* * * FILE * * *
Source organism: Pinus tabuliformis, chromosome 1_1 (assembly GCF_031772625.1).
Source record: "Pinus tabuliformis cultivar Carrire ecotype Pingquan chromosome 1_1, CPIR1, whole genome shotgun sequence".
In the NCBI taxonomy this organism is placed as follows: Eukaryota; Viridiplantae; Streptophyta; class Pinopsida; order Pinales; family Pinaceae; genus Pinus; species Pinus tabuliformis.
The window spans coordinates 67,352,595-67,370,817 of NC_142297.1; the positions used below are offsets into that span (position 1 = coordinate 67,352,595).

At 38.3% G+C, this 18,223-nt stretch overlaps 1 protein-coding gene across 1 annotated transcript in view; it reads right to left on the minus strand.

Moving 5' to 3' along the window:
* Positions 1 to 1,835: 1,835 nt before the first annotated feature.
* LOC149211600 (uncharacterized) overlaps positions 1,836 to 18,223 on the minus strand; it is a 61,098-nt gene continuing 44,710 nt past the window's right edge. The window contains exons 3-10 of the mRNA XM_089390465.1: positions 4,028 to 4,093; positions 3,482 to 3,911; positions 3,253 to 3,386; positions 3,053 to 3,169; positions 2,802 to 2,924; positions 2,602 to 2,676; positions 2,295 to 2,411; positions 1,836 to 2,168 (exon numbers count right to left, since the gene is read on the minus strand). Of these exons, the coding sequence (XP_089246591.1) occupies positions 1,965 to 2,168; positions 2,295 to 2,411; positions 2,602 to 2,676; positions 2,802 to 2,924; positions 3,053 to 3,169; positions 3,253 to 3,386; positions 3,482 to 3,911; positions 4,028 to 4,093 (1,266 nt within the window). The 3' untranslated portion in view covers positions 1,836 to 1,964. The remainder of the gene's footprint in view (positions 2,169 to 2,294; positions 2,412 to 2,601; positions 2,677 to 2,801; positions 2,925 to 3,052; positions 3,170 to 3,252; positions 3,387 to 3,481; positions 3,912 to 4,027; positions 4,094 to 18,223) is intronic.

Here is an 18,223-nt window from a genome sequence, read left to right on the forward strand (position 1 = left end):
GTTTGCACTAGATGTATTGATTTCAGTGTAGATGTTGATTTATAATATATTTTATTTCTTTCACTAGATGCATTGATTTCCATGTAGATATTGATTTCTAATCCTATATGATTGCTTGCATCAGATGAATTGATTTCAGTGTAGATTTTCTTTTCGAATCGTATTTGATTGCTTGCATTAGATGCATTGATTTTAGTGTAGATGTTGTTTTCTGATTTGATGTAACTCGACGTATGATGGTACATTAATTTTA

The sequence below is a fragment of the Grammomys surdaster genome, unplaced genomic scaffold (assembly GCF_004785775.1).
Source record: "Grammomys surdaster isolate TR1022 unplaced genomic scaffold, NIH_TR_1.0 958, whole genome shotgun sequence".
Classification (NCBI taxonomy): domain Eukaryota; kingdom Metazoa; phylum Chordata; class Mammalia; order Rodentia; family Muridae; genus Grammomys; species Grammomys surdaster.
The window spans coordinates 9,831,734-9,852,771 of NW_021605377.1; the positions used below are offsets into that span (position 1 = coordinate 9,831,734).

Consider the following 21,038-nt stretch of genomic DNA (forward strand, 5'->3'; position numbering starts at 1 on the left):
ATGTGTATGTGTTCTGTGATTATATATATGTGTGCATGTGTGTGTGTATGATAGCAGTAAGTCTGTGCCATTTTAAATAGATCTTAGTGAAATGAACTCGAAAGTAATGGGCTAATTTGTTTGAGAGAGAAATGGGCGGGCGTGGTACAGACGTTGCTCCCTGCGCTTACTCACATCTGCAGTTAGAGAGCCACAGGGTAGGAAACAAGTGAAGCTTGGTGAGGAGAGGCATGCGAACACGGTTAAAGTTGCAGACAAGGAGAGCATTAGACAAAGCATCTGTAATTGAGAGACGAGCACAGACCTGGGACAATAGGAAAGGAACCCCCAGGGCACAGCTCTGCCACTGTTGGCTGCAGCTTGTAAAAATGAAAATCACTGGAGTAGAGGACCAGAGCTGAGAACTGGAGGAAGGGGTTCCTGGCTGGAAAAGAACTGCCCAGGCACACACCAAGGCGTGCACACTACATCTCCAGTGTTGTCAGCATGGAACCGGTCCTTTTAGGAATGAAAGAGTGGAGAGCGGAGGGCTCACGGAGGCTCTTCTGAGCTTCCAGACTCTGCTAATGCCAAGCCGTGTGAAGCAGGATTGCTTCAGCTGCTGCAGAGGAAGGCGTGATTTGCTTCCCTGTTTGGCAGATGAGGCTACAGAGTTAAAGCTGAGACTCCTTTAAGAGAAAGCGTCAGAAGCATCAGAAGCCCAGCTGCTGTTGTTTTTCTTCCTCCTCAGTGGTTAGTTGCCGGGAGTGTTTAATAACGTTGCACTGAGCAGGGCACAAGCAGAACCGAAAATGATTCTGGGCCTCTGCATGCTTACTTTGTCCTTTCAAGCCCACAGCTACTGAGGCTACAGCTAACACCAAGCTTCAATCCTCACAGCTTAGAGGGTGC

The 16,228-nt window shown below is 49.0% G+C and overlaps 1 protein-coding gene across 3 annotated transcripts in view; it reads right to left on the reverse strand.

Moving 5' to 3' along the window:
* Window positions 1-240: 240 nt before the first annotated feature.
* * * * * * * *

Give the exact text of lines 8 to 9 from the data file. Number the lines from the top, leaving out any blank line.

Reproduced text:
* LOC149211600 (uncharacterized) overlaps positions 1,836 to 18,223 on the minus strand; it is a 61,098-nt gene continuing 44,710 nt past the window's right edge. The window contains exons 3-10 of the mRNA XM_089390465.1: positions 4,028 to 4,093; positions 3,482 to 3,911; positions 3,253 to 3,386; positions 3,053 to 3,169; positions 2,802 to 2,924; positions 2,602 to 2,676; positions 2,295 to 2,411; positions 1,836 to 2,168 (exon numbers count right to left, since the gene is read on the minus strand). Of these exons, the coding sequence (XP_089246591.1) occupies positions 1,965 to 2,168; positions 2,295 to 2,411; positions 2,602 to 2,676; positions 2,802 to 2,924; positions 3,053 to 3,169; positions 3,253 to 3,386; positions 3,482 to 3,911; positions 4,028 to 4,093 (1,266 nt within the window). The 3' untranslated portion in view covers positions 1,836 to 1,964. The remainder of the gene's footprint in view (positions 2,169 to 2,294; positions 2,412 to 2,601; positions 2,677 to 2,801; positions 2,925 to 3,052; positions 3,170 to 3,252; positions 3,387 to 3,481; positions 3,912 to 4,027; positions 4,094 to 18,223) is intronic.

Here is an 18,223-nt window from a genome sequence, read left to right on the forward strand (position 1 = left end):